One design element of Unity that I have mixed feelings about, is the placement of menus in the bar at the top of the screen. Just as on the Mac's OS, all application menus will be place in the top of the screen. On my netbook, this is not so much of a problem since it saves on screen real estate. Application windows have more space for content. However, on my desktop with a big 24” hi-res monitor, this results in a LOT of mouse milage.

The app menu placement is implemented through three little programs, so simply removing them will cause the menus to again be place on application windows. The one line shell command to accomplish this is as follows.:

sudo apt-get autoremove appmenu-gtk appmenu-gtk3 appmenu-qt
Doing this on my desktop but not on my netbook allows me to get the best out of unity in both cases It's the one thing I enjoy most about a linux desktop, customizable, completely. At work I use a Mac as my primary workstation and I am responsible for nearly 400 Mac workstations. Apple makes the decisions about how their GUI looks and works, you have little choice. The Lion upgrade went a long way to slowing me down at my job. Lots of frustration and verbal grumbling over that.

There are only two 'bugs?' that I have yet to resolve with Unity. One being multiple desktops don't automatically switch when you switch focus to apps on other desktops. Example: I leave Gwibber on a second desktop.. If I go to the notification menu and notice a new message there, and click on it, nothing happens. In my mind it seems that the desktop should slide over to Gwibber.

The other is probably a configuration setting somewhere that I've yet to find. On my desktop, tapping the super key does not bring up the menu, nothing happens. This machine was upgraded from 10.10 to 11.04 to 11.10, finally to 12.04. I suspect there's some crumbs still hanging around that I have to clean up. Any suggestions?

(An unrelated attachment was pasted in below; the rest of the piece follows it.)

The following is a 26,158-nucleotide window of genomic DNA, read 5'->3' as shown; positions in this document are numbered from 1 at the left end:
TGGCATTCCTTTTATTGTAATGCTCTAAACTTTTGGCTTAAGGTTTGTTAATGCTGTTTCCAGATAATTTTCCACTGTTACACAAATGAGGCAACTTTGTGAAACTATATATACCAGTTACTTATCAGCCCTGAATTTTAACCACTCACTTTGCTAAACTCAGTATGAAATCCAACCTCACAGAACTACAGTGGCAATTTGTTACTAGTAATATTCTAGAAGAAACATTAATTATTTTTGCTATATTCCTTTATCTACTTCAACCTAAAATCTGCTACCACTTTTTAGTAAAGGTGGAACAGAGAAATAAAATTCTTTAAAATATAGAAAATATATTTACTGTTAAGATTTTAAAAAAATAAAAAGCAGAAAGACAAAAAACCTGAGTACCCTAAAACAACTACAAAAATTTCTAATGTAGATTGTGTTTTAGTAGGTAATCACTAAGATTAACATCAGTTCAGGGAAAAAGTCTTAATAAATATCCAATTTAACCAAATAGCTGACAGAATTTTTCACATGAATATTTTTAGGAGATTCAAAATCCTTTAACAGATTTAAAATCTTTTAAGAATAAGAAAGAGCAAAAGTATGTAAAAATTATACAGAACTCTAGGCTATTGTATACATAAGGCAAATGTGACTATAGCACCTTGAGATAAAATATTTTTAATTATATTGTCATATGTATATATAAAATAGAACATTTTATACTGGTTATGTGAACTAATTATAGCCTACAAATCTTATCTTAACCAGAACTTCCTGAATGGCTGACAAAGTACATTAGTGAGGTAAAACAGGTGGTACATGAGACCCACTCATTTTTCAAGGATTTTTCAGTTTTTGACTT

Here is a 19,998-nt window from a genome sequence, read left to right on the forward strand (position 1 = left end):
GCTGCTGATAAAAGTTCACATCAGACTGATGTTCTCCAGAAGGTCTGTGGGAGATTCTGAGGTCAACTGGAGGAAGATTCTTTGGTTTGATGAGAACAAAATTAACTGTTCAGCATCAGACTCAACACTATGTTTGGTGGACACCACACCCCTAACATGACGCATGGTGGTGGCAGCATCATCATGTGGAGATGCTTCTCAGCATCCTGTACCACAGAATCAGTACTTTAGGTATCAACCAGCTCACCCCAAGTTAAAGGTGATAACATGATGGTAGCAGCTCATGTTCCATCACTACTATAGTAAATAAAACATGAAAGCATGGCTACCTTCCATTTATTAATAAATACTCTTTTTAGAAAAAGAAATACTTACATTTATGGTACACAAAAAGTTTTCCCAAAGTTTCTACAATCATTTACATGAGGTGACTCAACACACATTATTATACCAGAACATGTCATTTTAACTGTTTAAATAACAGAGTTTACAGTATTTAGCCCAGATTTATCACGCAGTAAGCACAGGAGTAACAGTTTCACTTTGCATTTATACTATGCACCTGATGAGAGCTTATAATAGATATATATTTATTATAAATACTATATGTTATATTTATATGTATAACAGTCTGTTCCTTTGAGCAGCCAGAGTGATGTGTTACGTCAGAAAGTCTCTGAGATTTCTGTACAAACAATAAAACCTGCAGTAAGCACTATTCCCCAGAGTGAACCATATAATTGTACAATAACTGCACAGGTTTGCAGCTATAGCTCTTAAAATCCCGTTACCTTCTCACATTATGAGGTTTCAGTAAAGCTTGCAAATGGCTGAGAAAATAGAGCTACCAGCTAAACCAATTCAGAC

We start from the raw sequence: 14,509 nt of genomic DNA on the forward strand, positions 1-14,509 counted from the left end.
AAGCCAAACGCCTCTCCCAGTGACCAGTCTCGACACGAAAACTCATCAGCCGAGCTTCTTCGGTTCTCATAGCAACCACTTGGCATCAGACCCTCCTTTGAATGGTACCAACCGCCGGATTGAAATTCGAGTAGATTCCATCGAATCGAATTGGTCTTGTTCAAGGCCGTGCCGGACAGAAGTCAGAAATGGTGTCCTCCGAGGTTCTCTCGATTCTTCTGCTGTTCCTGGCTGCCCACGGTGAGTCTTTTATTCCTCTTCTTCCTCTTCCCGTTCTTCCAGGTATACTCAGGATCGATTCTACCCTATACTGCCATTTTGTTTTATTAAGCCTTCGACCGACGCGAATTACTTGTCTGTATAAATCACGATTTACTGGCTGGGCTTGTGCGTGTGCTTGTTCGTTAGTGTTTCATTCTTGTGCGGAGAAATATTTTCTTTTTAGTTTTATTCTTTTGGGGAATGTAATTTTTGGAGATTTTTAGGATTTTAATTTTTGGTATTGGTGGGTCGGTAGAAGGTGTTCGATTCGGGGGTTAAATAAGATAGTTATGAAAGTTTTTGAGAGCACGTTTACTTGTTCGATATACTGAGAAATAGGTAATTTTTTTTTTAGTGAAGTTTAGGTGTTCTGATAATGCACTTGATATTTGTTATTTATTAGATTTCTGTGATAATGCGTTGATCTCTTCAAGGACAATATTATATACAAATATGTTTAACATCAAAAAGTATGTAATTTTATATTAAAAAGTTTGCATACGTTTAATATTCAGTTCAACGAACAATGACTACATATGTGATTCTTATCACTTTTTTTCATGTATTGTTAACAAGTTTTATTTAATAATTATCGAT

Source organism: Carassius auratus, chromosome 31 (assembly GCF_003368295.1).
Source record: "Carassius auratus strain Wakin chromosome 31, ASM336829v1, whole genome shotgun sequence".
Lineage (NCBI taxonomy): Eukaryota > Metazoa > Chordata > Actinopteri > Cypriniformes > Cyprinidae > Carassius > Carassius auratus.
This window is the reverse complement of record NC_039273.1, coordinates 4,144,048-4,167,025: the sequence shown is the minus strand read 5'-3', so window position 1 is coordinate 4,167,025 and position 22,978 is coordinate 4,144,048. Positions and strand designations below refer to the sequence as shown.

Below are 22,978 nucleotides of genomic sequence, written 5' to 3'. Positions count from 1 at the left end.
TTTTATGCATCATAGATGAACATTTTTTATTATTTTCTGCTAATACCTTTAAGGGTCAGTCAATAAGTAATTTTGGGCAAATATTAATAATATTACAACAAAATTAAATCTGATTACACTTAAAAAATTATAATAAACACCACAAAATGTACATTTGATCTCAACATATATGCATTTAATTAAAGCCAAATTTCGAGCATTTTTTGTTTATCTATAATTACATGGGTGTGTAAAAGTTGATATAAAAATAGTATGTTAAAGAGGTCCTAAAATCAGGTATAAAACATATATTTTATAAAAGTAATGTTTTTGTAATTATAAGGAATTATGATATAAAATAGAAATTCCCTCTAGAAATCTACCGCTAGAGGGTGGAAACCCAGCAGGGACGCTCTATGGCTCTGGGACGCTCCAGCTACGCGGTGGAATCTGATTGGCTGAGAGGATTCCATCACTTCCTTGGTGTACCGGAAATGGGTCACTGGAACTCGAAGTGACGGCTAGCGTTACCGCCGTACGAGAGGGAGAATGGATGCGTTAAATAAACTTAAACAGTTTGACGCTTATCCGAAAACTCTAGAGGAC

Saturday, April 28, 2012

TrimSlice server project completed.

   It took a couple of weeks and several false starts, but my new home file server is running fine and sipping power.  

   The TrimSlice is an Nvidea Tegra development board, enclosed in a solid aluminium case.  The case is the heatsink for the chips, at least the top of the case is.   The board has most of the silicon on the bottom, and is installed in the case with the bottom up, making contact with the top of the case.  I believe this was done intentionally, to allow the heat from the chips to radiate away, rather than be trapped beneath the unit and build up.

   I bought the bare bones unit, which does not come with wifi, or a built in SSD.   It does have ample connectivity though, with four USB2 ports, a single HDMI port, a micro serial port, one internal micro SD slot, one external standard SD slot, audio out, video in, spidif digital out, and gigabit ethernet.   Power is via an included wall wort rated at 12volts at 2 amps.

   Internals:  an ARM dual core cpu, 1 gigabyte of memory, with almost 200M set aside as shared video memory for the nvidea tegra2 graphics.